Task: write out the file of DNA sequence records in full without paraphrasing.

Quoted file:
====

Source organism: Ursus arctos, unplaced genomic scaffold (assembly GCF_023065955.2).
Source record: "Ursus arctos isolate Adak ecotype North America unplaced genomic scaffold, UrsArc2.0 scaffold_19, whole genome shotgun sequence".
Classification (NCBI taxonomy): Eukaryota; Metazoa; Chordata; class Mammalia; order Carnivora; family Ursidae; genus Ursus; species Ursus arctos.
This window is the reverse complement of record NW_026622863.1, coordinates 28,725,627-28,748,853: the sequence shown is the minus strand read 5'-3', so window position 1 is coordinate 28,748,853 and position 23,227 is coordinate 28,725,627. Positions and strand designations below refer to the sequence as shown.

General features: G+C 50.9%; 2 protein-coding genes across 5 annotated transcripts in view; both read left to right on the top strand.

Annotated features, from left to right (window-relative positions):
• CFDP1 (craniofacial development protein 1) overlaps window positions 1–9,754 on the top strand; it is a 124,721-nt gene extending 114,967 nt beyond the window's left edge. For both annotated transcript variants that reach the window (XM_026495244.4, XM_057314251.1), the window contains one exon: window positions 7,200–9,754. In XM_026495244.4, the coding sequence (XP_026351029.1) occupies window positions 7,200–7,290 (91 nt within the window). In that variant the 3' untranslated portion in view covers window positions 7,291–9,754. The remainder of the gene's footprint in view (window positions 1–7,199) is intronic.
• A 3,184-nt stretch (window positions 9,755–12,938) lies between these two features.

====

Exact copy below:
Source organism: Ursus arctos, unplaced genomic scaffold (assembly GCF_023065955.2).
Source record: "Ursus arctos isolate Adak ecotype North America unplaced genomic scaffold, UrsArc2.0 scaffold_19, whole genome shotgun sequence".
Classification (NCBI taxonomy): Eukaryota; Metazoa; Chordata; class Mammalia; order Carnivora; family Ursidae; genus Ursus; species Ursus arctos.
This window is the reverse complement of record NW_026622863.1, coordinates 28,725,627-28,748,853: the sequence shown is the minus strand read 5'-3', so window position 1 is coordinate 28,748,853 and position 23,227 is coordinate 28,725,627. Positions and strand designations below refer to the sequence as shown.

General features: G+C 50.9%; 2 protein-coding genes across 5 annotated transcripts in view; both read left to right on the top strand.

Annotated features, from left to right (window-relative positions):
• CFDP1 (craniofacial development protein 1) overlaps window positions 1–9,754 on the top strand; it is a 124,721-nt gene extending 114,967 nt beyond the window's left edge. For both annotated transcript variants that reach the window (XM_026495244.4, XM_057314251.1), the window contains one exon: window positions 7,200–9,754. In XM_026495244.4, the coding sequence (XP_026351029.1) occupies window positions 7,200–7,290 (91 nt within the window). In that variant the 3' untranslated portion in view covers window positions 7,291–9,754. The remainder of the gene's footprint in view (window positions 1–7,199) is intronic.
• A 3,184-nt stretch (window positions 9,755–12,938) lies between these two features.